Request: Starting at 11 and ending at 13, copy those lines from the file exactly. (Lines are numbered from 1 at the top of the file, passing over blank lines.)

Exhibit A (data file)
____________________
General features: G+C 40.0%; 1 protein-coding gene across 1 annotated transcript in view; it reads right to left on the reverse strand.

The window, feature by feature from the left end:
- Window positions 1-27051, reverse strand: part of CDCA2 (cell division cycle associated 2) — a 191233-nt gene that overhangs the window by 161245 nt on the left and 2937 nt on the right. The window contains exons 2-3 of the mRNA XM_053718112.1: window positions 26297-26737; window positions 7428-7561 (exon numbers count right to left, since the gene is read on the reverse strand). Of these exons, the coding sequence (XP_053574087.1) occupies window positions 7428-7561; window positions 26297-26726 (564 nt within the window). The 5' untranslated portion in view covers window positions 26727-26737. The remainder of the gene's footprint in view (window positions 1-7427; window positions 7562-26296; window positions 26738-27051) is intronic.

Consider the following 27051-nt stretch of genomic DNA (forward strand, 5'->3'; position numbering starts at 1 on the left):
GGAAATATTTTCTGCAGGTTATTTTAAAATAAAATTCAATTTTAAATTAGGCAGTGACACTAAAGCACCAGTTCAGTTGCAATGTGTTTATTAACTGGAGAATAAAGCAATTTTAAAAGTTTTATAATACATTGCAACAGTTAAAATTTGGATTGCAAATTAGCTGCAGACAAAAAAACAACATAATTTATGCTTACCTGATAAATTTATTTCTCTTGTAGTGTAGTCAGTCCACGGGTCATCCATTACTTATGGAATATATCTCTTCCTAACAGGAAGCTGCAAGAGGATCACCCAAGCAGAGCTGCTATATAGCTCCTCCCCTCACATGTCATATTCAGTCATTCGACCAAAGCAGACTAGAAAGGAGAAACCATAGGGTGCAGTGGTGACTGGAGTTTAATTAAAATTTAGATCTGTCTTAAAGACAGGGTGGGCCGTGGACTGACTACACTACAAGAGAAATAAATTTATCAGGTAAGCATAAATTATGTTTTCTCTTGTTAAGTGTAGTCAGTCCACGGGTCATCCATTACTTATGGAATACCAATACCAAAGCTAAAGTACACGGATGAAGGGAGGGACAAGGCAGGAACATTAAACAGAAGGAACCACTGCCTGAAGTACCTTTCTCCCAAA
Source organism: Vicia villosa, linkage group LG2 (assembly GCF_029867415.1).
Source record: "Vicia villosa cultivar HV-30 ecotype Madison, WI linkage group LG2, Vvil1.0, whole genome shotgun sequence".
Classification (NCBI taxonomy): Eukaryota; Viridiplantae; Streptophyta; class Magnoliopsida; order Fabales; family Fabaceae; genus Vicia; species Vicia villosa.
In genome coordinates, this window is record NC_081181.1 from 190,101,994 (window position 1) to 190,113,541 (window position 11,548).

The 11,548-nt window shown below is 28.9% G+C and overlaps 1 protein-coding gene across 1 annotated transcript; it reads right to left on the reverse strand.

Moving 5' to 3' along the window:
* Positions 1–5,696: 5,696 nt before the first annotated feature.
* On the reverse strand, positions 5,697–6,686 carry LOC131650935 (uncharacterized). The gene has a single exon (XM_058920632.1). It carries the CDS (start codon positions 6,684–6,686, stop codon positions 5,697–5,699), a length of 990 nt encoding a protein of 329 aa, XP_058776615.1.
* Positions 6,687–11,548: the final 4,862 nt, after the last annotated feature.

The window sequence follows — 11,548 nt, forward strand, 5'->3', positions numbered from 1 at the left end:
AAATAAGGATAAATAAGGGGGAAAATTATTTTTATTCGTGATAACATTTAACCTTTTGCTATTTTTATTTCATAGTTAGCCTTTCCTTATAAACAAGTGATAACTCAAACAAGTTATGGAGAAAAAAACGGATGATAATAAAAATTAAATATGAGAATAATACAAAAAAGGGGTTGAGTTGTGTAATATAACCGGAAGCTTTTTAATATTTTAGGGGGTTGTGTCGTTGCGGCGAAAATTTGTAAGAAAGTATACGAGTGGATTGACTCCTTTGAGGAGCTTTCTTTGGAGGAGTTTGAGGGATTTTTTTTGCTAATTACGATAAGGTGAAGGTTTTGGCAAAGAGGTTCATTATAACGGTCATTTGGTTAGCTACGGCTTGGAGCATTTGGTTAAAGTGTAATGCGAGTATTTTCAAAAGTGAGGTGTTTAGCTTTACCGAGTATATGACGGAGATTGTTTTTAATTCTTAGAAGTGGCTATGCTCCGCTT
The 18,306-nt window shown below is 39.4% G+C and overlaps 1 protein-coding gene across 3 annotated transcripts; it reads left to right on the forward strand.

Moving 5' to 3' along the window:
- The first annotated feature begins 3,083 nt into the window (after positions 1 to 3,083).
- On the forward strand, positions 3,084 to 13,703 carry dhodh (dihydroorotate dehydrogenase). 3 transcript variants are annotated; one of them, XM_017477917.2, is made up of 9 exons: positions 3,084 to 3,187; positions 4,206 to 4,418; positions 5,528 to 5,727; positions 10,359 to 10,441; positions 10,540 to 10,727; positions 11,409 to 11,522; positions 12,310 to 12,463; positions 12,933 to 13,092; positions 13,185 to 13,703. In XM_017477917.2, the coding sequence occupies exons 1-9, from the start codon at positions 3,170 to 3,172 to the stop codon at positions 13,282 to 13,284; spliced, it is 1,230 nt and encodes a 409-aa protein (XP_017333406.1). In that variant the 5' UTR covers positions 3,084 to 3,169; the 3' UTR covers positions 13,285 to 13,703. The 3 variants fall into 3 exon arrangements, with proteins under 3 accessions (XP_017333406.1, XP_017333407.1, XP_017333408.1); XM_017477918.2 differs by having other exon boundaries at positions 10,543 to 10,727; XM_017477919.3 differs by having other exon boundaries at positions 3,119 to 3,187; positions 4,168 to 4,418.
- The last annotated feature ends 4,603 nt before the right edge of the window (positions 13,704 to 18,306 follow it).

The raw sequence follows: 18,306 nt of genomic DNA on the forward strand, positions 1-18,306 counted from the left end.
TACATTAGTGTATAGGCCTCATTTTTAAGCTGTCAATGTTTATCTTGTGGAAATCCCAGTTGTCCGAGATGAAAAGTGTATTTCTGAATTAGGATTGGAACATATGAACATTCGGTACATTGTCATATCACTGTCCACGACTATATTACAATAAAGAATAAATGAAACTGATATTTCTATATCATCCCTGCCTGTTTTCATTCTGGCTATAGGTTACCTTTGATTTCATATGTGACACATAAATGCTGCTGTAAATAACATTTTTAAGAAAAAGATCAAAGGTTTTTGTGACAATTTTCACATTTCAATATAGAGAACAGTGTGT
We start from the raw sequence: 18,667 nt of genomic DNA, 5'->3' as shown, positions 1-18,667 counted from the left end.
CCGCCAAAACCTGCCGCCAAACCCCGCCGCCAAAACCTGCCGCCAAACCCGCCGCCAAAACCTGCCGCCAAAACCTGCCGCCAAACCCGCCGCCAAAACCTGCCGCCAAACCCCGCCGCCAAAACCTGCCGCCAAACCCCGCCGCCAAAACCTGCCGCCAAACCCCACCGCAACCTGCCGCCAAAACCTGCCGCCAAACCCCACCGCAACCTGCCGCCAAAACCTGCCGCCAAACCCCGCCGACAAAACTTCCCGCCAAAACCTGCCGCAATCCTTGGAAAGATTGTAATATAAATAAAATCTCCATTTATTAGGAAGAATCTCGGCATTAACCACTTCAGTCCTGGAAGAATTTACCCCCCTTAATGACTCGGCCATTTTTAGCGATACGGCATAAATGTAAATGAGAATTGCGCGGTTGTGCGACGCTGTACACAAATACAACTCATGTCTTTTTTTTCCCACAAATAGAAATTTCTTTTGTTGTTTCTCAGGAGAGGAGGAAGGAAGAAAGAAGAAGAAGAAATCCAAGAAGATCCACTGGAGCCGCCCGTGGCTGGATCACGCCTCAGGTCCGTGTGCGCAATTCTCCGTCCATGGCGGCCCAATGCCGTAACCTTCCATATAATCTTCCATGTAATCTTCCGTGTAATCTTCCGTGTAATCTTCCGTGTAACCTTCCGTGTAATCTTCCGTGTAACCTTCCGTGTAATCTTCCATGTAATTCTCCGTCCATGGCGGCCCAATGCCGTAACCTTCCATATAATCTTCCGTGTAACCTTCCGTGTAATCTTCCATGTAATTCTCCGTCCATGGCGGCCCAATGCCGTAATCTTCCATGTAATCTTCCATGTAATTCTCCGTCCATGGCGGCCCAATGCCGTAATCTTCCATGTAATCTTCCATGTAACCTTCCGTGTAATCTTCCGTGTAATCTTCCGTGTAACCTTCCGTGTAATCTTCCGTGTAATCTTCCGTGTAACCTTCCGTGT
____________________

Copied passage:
Moving 5' to 3' along the window:
* Positions 1–5,696: 5,696 nt before the first annotated feature.
* On the reverse strand, positions 5,697–6,686 carry LOC131650935 (uncharacterized). The gene has a single exon (XM_058920632.1). It carries the CDS (start codon positions 6,684–6,686, stop codon positions 5,697–5,699), a length of 990 nt encoding a protein of 329 aa, XP_058776615.1.